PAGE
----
The original sin

This was an election the BJP bungled from the beginning. The original sin was not holding Delhi Assembly polls soon after Kejriwal resigned as chief minister last year when the chips were down for the AAP chief while the BJP was still basking under glory of an invincible Modi.

Unwittingly, it provided Kejriwal enough time to micro-manage AAP campaign even as the central government started failing in perception battle with rising prices and worsening law and order situation in Delhi (under Centre’s rule). The BJP has also been ruling the municipal corporation for the last two consecutive terms but paid no heed to improve civic amenities.  
 
Smug from a string of electoral victories across the country, the BJP was initially dismissive of Kejriwal. However, as pre-poll surveys began to say that the AAP is neck and neck, it brought Kiran Bedi into the party fold and then made the mistake of projecting her, a rank outsider, party’s CM candidate much to the consternation of established and loyal party leaders.

A brewing rebellion was doused by Amit Shah’s strong-arm methods. Lok Sabha MP Manoj Tiwari, a popular Bhojpuri singer and television actor even went public against Bedi calling her a “dictator”. He has considerable following among Delhi’s Bihari population .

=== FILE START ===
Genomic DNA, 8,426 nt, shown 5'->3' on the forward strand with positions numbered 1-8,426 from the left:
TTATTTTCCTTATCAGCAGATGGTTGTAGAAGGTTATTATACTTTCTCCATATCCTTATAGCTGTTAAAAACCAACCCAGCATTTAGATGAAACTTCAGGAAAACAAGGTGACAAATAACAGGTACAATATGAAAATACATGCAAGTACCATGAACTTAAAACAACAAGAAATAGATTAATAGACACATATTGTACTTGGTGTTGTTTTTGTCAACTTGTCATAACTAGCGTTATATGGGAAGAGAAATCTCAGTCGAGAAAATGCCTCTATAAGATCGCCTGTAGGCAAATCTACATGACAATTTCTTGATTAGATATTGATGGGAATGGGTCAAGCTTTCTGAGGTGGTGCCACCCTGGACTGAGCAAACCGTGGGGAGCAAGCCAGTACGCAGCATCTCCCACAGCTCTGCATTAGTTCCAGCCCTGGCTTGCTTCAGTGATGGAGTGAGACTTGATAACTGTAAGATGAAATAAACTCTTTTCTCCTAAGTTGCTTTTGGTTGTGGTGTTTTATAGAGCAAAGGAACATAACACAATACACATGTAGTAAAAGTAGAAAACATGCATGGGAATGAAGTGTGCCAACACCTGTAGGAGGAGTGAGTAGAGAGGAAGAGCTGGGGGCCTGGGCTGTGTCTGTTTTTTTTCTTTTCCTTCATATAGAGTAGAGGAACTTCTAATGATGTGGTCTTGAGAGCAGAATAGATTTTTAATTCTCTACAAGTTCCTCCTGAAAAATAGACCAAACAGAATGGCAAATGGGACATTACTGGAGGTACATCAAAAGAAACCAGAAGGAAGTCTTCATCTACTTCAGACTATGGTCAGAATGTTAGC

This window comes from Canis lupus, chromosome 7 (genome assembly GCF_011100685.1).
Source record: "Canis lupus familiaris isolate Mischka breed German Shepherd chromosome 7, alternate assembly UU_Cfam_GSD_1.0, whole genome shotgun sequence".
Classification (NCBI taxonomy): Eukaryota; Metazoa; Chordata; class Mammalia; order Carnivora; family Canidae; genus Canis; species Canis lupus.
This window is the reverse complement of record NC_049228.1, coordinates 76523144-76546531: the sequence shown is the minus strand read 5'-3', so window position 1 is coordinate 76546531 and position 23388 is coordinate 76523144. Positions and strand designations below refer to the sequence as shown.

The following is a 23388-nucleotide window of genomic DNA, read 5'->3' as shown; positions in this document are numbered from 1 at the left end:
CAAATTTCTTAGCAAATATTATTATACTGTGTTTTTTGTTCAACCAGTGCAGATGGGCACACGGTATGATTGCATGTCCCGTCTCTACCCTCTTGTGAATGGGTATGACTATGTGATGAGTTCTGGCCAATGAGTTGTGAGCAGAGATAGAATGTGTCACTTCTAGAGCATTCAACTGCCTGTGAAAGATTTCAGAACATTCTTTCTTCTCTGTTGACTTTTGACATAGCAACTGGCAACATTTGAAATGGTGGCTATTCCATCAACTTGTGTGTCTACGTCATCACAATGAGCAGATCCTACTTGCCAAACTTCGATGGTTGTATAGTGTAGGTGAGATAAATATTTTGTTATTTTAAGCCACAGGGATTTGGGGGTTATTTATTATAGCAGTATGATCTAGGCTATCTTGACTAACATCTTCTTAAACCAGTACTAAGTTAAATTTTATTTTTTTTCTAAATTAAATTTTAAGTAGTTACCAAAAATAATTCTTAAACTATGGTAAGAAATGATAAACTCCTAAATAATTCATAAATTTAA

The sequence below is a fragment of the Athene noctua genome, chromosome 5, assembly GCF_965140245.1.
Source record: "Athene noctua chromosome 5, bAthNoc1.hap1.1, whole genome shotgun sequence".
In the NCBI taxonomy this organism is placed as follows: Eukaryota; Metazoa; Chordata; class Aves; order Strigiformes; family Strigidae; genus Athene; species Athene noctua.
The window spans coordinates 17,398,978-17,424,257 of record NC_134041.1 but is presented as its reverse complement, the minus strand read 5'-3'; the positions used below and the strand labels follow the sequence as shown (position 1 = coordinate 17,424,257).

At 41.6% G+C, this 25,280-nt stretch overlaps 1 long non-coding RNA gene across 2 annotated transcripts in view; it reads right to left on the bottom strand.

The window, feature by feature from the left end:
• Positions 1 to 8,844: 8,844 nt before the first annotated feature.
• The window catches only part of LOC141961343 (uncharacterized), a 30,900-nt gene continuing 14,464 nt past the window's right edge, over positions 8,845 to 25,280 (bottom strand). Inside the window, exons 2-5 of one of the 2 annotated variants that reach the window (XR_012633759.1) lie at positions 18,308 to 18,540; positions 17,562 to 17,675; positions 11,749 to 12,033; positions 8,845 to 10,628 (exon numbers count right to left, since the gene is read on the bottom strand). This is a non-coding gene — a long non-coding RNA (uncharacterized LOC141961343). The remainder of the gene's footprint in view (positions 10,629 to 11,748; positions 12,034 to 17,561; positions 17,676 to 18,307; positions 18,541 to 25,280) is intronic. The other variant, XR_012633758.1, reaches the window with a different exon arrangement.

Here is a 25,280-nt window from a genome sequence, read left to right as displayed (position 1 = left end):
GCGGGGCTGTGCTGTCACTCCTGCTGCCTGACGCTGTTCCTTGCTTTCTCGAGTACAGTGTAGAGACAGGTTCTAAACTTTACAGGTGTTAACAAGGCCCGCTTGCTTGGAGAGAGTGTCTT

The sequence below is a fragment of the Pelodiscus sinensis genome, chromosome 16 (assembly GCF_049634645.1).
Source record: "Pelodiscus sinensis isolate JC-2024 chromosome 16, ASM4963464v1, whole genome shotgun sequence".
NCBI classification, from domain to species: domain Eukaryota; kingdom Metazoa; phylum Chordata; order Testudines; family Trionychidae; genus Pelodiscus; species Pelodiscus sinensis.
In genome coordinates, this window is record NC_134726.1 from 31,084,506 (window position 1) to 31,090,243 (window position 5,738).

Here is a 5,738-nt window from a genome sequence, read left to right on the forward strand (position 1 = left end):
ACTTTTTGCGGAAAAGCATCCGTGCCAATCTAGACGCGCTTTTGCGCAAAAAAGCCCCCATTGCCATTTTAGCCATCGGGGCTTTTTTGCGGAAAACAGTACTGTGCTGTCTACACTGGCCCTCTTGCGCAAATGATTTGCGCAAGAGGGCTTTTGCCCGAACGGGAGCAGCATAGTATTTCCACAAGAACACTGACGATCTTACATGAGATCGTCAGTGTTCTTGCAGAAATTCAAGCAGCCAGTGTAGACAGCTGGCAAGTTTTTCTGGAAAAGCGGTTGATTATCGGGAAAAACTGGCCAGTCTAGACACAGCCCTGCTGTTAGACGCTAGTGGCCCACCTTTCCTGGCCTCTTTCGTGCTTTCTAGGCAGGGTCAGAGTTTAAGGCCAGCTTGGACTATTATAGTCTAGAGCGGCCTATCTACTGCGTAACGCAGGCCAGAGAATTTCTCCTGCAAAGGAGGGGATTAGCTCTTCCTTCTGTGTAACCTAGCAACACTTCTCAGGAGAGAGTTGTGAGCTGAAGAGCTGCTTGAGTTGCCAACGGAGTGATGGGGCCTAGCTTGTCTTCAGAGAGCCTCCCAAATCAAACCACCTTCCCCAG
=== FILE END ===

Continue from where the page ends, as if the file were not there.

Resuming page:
Another BJP leader Narendra Tandon, a campaign aide of Bedi, quit the party protesting her “dictatorial attitude”. However, he returned after a meeting with BJP president Amit Shah. On the eve of poll senior BJP leader Shatrughan Sinha  praised the “good image” of Kejriwal.

Even after Bedi’s projection, BJP’s own in-house surveys revealed that the AAP
is marching ahead. It was then the party decide to invoke Modi magic to win the polls, but in vain. Conspiracy theorists are now hinting at an internal sabotage against Bedi or Modi.

A desperate BJP tried to enlist the support of Anna Hazare, but he refused to play ball. And to compound matters the saffron managers committed yet another faux pas as its vision document termed people from the North-East as “immigrants” triggering massive protests from the hill people. And in yet another gaffe the party ad derided Kejriwal’s caste (aggraval) in a newspaper advertisement.

Apart from waning Modi magic, an unprecedented political gang up against BJP also helped Kejriwal. On the eve of election Trinamool Congress chief Mamata Banerjee, JD(U) leaders Nitish Kumar and Sharad Yadav and CPM general secretary Prakash Karat exhorted Delhiites to vote for the AAP.

The Congress is in an existential crisis.  The Modi government will have to face some anti-incumbency by 2019. The AAP has the potential to capture the Left-of-Centre space to emerge as a national alternative.  Much will depend on its performance in Delhi. It remains to be seen if the AAP can fulfil its electoral promises given the huge expectations its victory has generated. Kejriwal has time on his side – four years before the next Lok Sabha polls. Will he take the plunge? Only time will tell.

(The writer is a Delhi-based political commentator)